17. The computer readable medium of claim 14, wherein the event definition further comprises a ninth field including resource current set definition including a reference to a set, wherein the resource current set definition is a match if and only if a resource targeted by a request for an action is in the set specified by a reference or keyword before the action has been performed.
18. The computer readable medium of claim 14, wherein the event definition further comprises an tenth field including a resource final set definition, including a reference to a set, wherein the resource final set definition is a match if and only if a resource targeted by request for an action is in the set specified by a reference or keyword after the action has been performed.
19. In a computing environment, a method of defining a unified management policy expression for access control and events or workflows, the method comprising:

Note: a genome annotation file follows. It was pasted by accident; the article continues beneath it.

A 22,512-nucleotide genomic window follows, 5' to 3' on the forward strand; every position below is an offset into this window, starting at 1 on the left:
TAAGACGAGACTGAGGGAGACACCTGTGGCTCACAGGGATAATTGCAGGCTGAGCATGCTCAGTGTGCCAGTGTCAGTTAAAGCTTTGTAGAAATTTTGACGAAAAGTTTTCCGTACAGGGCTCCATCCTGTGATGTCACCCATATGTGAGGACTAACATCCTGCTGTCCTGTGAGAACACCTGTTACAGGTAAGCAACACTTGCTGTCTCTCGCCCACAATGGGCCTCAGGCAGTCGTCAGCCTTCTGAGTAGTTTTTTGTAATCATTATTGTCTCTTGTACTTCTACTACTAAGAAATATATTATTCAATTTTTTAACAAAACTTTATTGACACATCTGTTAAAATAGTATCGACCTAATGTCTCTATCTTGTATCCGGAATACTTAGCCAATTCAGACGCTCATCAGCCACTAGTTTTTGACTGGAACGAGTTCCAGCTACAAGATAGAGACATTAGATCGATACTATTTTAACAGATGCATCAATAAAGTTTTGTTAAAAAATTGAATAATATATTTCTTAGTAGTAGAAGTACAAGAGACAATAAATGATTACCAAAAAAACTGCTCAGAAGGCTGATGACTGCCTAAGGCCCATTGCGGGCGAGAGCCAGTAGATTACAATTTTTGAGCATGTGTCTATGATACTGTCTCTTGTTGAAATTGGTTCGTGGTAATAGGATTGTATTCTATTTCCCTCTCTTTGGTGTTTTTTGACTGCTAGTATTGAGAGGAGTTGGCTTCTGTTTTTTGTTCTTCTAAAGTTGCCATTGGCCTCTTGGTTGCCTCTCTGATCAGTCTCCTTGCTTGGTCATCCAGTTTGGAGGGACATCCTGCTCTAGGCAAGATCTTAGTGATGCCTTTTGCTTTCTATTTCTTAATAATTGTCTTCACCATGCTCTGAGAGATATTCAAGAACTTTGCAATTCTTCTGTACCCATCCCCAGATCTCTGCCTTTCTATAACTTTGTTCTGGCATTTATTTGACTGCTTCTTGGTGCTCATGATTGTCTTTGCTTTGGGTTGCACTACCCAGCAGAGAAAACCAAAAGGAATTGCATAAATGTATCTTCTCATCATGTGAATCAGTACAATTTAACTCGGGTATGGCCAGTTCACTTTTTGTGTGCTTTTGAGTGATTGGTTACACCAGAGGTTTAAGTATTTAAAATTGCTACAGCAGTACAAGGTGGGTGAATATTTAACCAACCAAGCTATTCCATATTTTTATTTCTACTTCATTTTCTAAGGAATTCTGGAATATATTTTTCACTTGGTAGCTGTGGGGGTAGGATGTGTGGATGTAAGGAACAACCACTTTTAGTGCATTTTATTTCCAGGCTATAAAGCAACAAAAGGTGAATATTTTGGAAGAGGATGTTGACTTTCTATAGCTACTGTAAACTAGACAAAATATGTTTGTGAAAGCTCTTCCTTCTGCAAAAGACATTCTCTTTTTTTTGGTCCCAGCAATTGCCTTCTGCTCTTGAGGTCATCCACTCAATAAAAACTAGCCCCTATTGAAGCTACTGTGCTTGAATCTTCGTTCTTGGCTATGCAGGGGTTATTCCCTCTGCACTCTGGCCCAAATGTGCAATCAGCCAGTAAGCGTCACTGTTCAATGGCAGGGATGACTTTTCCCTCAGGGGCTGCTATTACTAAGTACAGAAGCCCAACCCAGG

receiving user input at a computer implemented user interface selecting one or more principals;
receiving user input at a computer implemented user interface selecting one or more operation to be performed on one or more objects by the one or more principals;
receiving user input at a computer implemented user interface selecting one or more attributes of the one or more resources, the attributes being attributes that the one or more principals perform the one or more operations on;
receiving user input at a computer implemented user interface defining one or more workflows that are performed if conditions of the unified management policy rule are met;
defining one or more unified policy rules for the one or more operations, the unified policy rules controlling access to resources, wherein defining unified policy rules comprises defining access control rules including workflows that are executed; and
storing the one or more unified management policy rules, including the workflows that are executed in response to the one or more operations being requested, wherein storing events or workflows comprises storing the events or workflows in a same definition as the unified management policy information; in a computer readable medium among a collection of unified management policy rules.
20. The method of claim 19, wherein the one or more workflows comprises at least one of an authorization workflow, an authentication workflow, or an action workflow.